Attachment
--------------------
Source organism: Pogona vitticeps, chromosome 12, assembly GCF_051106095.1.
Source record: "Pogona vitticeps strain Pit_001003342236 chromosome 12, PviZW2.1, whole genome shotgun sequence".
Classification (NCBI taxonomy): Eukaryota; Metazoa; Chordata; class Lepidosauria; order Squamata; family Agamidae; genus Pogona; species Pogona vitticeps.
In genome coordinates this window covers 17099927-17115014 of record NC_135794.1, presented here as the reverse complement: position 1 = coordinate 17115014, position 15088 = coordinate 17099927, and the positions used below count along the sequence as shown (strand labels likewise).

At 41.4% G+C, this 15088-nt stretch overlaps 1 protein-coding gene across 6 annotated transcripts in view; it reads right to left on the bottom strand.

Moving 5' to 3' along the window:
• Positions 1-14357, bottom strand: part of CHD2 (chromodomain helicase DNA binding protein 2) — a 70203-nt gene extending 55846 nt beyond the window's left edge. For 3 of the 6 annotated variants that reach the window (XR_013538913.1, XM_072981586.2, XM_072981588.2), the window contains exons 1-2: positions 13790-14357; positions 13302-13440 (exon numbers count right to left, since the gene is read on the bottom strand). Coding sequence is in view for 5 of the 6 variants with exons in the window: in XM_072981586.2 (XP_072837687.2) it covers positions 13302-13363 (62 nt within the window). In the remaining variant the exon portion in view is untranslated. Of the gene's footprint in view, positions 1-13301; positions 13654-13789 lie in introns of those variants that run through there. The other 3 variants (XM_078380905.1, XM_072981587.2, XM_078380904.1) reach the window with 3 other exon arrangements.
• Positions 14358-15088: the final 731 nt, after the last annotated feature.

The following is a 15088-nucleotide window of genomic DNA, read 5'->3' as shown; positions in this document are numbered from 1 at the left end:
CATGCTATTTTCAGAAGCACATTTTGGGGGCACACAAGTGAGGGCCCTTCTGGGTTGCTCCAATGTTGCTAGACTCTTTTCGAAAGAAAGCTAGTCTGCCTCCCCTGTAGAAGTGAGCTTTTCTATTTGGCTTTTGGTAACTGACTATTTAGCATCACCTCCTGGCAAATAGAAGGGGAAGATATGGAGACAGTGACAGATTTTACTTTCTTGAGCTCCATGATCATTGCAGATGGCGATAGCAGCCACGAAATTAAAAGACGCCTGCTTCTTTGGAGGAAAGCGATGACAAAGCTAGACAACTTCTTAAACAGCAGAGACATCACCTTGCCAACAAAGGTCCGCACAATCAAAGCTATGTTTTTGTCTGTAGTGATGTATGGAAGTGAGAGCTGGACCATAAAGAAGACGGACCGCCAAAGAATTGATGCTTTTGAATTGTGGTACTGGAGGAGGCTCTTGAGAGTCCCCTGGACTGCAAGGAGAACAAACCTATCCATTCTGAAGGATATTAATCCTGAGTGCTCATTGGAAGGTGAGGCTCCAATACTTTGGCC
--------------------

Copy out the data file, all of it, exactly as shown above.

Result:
Source organism: Pogona vitticeps, chromosome 12, assembly GCF_051106095.1.
Source record: "Pogona vitticeps strain Pit_001003342236 chromosome 12, PviZW2.1, whole genome shotgun sequence".
Classification (NCBI taxonomy): Eukaryota; Metazoa; Chordata; class Lepidosauria; order Squamata; family Agamidae; genus Pogona; species Pogona vitticeps.
In genome coordinates this window covers 17099927-17115014 of record NC_135794.1, presented here as the reverse complement: position 1 = coordinate 17115014, position 15088 = coordinate 17099927, and the positions used below count along the sequence as shown (strand labels likewise).

At 41.4% G+C, this 15088-nt stretch overlaps 1 protein-coding gene across 6 annotated transcripts in view; it reads right to left on the bottom strand.

Moving 5' to 3' along the window:
• Positions 1-14357, bottom strand: part of CHD2 (chromodomain helicase DNA binding protein 2) — a 70203-nt gene extending 55846 nt beyond the window's left edge. For 3 of the 6 annotated variants that reach the window (XR_013538913.1, XM_072981586.2, XM_072981588.2), the window contains exons 1-2: positions 13790-14357; positions 13302-13440 (exon numbers count right to left, since the gene is read on the bottom strand). Coding sequence is in view for 5 of the 6 variants with exons in the window: in XM_072981586.2 (XP_072837687.2) it covers positions 13302-13363 (62 nt within the window). In the remaining variant the exon portion in view is untranslated. Of the gene's footprint in view, positions 1-13301; positions 13654-13789 lie in introns of those variants that run through there. The other 3 variants (XM_078380905.1, XM_072981587.2, XM_078380904.1) reach the window with 3 other exon arrangements.
• Positions 14358-15088: the final 731 nt, after the last annotated feature.

The following is a 15088-nucleotide window of genomic DNA, read 5'->3' as shown; positions in this document are numbered from 1 at the left end:
CATGCTATTTTCAGAAGCACATTTTGGGGGCACACAAGTGAGGGCCCTTCTGGGTTGCTCCAATGTTGCTAGACTCTTTTCGAAAGAAAGCTAGTCTGCCTCCCCTGTAGAAGTGAGCTTTTCTATTTGGCTTTTGGTAACTGACTATTTAGCATCACCTCCTGGCAAATAGAAGGGGAAGATATGGAGACAGTGACAGATTTTACTTTCTTGAGCTCCATGATCATTGCAGATGGCGATAGCAGCCACGAAATTAAAAGACGCCTGCTTCTTTGGAGGAAAGCGATGACAAAGCTAGACAACTTCTTAAACAGCAGAGACATCACCTTGCCAACAAAGGTCCGCACAATCAAAGCTATGTTTTTGTCTGTAGTGATGTATGGAAGTGAGAGCTGGACCATAAAGAAGACGGACCGCCAAAGAATTGATGCTTTTGAATTGTGGTACTGGAGGAGGCTCTTGAGAGTCCCCTGGACTGCAAGGAGAACAAACCTATCCATTCTGAAGGATATTAATCCTGAGTGCTCATTGGAAGGTGAGGCTCCAATACTTTGGCC